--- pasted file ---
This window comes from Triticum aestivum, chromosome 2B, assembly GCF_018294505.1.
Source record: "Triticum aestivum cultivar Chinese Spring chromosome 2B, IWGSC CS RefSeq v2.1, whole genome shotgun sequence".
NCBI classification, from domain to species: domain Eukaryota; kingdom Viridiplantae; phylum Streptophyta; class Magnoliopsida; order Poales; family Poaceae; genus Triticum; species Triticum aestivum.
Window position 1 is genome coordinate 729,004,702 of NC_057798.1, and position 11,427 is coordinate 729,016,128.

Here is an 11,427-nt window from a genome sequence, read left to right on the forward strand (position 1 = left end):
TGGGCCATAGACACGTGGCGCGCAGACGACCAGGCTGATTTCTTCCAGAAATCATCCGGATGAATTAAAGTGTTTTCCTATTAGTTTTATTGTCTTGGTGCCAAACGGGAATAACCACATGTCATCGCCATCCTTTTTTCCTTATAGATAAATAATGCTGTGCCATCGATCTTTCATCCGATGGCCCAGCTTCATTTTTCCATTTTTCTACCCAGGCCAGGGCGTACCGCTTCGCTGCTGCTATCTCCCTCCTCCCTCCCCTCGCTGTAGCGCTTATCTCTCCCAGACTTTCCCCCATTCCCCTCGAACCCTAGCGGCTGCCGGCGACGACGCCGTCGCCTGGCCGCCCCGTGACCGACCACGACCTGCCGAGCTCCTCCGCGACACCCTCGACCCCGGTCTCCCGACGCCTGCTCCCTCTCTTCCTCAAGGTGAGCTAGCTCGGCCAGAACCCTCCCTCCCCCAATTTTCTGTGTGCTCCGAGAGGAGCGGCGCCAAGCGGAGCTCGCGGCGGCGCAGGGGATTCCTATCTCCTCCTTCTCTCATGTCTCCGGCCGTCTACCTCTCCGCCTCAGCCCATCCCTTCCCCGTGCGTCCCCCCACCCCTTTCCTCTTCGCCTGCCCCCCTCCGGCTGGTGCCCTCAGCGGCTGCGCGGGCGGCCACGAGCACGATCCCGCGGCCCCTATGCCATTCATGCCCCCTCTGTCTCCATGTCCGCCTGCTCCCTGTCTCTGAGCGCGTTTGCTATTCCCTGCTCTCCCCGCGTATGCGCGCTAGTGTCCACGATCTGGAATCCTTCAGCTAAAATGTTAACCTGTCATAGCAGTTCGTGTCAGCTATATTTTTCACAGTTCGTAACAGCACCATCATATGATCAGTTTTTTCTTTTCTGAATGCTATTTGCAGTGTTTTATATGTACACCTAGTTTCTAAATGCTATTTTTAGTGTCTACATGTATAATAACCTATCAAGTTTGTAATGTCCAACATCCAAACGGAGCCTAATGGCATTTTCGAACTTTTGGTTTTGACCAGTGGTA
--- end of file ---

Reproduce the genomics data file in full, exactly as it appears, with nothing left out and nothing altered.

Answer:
This window comes from Triticum aestivum, chromosome 2B, assembly GCF_018294505.1.
Source record: "Triticum aestivum cultivar Chinese Spring chromosome 2B, IWGSC CS RefSeq v2.1, whole genome shotgun sequence".
NCBI classification, from domain to species: domain Eukaryota; kingdom Viridiplantae; phylum Streptophyta; class Magnoliopsida; order Poales; family Poaceae; genus Triticum; species Triticum aestivum.
Window position 1 is genome coordinate 729,004,702 of NC_057798.1, and position 11,427 is coordinate 729,016,128.

Here is an 11,427-nt window from a genome sequence, read left to right on the forward strand (position 1 = left end):
TGGGCCATAGACACGTGGCGCGCAGACGACCAGGCTGATTTCTTCCAGAAATCATCCGGATGAATTAAAGTGTTTTCCTATTAGTTTTATTGTCTTGGTGCCAAACGGGAATAACCACATGTCATCGCCATCCTTTTTTCCTTATAGATAAATAATGCTGTGCCATCGATCTTTCATCCGATGGCCCAGCTTCATTTTTCCATTTTTCTACCCAGGCCAGGGCGTACCGCTTCGCTGCTGCTATCTCCCTCCTCCCTCCCCTCGCTGTAGCGCTTATCTCTCCCAGACTTTCCCCCATTCCCCTCGAACCCTAGCGGCTGCCGGCGACGACGCCGTCGCCTGGCCGCCCCGTGACCGACCACGACCTGCCGAGCTCCTCCGCGACACCCTCGACCCCGGTCTCCCGACGCCTGCTCCCTCTCTTCCTCAAGGTGAGCTAGCTCGGCCAGAACCCTCCCTCCCCCAATTTTCTGTGTGCTCCGAGAGGAGCGGCGCCAAGCGGAGCTCGCGGCGGCGCAGGGGATTCCTATCTCCTCCTTCTCTCATGTCTCCGGCCGTCTACCTCTCCGCCTCAGCCCATCCCTTCCCCGTGCGTCCCCCCACCCCTTTCCTCTTCGCCTGCCCCCCTCCGGCTGGTGCCCTCAGCGGCTGCGCGGGCGGCCACGAGCACGATCCCGCGGCCCCTATGCCATTCATGCCCCCTCTGTCTCCATGTCCGCCTGCTCCCTGTCTCTGAGCGCGTTTGCTATTCCCTGCTCTCCCCGCGTATGCGCGCTAGTGTCCACGATCTGGAATCCTTCAGCTAAAATGTTAACCTGTCATAGCAGTTCGTGTCAGCTATATTTTTCACAGTTCGTAACAGCACCATCATATGATCAGTTTTTTCTTTTCTGAATGCTATTTGCAGTGTTTTATATGTACACCTAGTTTCTAAATGCTATTTTTAGTGTCTACATGTATAATAACCTATCAAGTTTGTAATGTCCAACATCCAAACGGAGCCTAATGGCATTTTCGAACTTTTGGTTTTGACCAGTGGTA